…who drinks the water I shall give him, says the Lord, will have a spring inside him welling up for eternal life. Let them bring me to your holy mountain in the place where you dwell. Across the desert and through the mountain to the Canyon of the Crescent Moon, to the Temple where the cup that holds the blood of Jesus Christ resides forever. – Indiana Jones The Last Crusade
The search for the Holy Grail has long ensnared people. For some it’s a search for something greater than themselves, something that gives their life meaning. For others, it’s a desire to obtain something seemingly unattainable. For the crusaders it was the search for a relic that would give them power over their enemies. For Indiana Jones it was the search for the cup of Christ, that had the power to heal his father in “The Last Crusade”
And it was this – the drama of Indy’s triumphant dash to the Khaznat al-Faroun (The famous Treasury Building) in my favourite adventure movie, that brought me to Jordan and specifically to Petra in the first place.
The experience of emerging from the Siq – the canyon-like cleft marking the entrance to the “lost” city – takes your breath away. The narrow rock suddenly opens up and you are faced with the impressive towering facade of the Treasury Building, rose, gold or crimson, depending on the time of day.
The building, carved out of iron-rich sandstone, actually served as a tomb. The name mistakenly came from the belief that during the Exodus, when Moses led his people out of Egypt, the Pharaoh hid his treasures there, in a great urn. Bullet holes from Bedouins firing at the urn in an effort to break it and bring own the treasure are still clearly visible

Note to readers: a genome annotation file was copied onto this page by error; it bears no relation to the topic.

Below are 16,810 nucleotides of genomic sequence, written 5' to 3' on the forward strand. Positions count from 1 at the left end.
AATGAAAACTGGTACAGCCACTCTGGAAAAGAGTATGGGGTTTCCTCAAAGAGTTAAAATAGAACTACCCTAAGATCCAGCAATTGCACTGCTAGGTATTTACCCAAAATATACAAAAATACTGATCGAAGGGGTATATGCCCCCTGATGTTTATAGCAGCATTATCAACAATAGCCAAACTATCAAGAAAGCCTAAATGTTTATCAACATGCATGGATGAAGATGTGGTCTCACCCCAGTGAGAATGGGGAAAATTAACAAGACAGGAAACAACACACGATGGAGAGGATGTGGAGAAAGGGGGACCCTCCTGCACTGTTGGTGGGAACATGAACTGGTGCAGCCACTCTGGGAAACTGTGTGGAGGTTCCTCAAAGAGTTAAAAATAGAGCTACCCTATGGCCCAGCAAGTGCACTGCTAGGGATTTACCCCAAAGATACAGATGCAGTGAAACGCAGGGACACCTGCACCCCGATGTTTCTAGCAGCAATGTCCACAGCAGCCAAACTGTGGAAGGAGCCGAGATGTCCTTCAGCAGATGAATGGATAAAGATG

The Treasury, while the best known and most spectacular, is by no means the only impressive monument in the rose-red city. The Royal Tombs, the theatre, the amazingly coloured rock formations are all breathtaking. And those with the stamina and perseverance to climb the thousand or so stairs cut into the mountain will be rewarded with a vista of the Monastery, as equally impressive as the Treasury. A long sweaty climb in spring and summer, but well worth the effort. A little further on will take you to one of many local cafes and stalls set on the edge of the mountain – with inventive names such as “The View at the End of the World” and “All Places from Here”.
The city itself was built in 300 BC, by the Nabataeans, who carved their palaces, tombs and temples into the sandstone cliffs. From this point they were able to control the trade routes that ran from Damascus to Arabia. They collected taxes and protection money from the spice, silk and slave caravans that travelled along the route.
The end of a day exploring Petra warrants a stop at the Cave Bar just outside the main entrance, providing a well deserved cold beer in a unique setting of 2000 year old Nabataean tombs.
Two to three days are needed to fully explore and appreciate all the wonders that Petra has to offer, allowing you time to wander slowly through the unnamed tombs and off the beaten path seeing lesser known monuments. Take walking shoes, a hat, sunscreen, plenty of water and plenty of space on your camera’s memory card.
Words and photos, however cannot do justice to the exotic mystery of this rose coloured ancient city. But it can be enough to sit, eyes closed, amid the camel handlers, donkeys for hire and Bedouin shop owners and feel the lost city come to life once more.
John William Burgon 1845
It seems no work of Man’s creative hand,
By labor wrought as wavering fancy planned;
But from the rock as if by magic grown,
Eternal, silent, beautiful, alone!
Not virgin-white like that old Doric shrine,
Where erst Athena held her rites divine;
Not saintly-grey, like many a minster fane,
That crowns the hill and consecrates the plain;
But rose-red as if the blush of dawn,
That first beheld them were not yet withdrawn;
The hues of youth upon a brow of woe,
Which Man deemed old two thousand years ago.
Match me such marvel save in Eastern clime,
A rose-red city half as old as time.